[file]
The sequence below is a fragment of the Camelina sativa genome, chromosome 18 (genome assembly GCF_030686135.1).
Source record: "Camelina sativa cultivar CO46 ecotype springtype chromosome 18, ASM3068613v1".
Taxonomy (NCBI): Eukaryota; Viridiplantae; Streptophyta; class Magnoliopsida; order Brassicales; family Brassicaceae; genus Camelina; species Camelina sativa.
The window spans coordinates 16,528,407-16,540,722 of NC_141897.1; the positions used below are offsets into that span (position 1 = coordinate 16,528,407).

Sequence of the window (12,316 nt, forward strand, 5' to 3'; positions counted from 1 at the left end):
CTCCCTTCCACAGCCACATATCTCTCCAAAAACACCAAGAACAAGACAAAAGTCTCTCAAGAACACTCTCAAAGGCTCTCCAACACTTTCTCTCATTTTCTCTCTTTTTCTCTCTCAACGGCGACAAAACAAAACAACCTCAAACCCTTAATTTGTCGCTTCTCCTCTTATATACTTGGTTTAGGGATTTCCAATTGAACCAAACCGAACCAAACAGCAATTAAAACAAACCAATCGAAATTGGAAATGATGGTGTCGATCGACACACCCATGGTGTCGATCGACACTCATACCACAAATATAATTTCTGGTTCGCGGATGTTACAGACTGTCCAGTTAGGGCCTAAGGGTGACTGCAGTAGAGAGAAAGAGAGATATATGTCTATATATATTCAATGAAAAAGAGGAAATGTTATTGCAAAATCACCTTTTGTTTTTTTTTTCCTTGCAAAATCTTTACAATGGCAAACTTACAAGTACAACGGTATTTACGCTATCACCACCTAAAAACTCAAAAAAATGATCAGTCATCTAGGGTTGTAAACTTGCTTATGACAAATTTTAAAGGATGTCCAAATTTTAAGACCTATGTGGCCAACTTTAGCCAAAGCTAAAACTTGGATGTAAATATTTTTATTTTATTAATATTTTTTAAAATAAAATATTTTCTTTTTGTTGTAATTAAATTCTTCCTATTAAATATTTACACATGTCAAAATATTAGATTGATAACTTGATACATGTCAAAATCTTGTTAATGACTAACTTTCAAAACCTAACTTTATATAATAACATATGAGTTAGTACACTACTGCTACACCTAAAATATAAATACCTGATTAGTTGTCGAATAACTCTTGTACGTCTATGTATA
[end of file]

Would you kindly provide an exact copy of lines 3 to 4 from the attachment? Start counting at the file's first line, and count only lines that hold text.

Taxonomy (NCBI): Eukaryota; Viridiplantae; Streptophyta; class Magnoliopsida; order Brassicales; family Brassicaceae; genus Camelina; species Camelina sativa.
The window spans coordinates 16,528,407-16,540,722 of NC_141897.1; the positions used below are offsets into that span (position 1 = coordinate 16,528,407).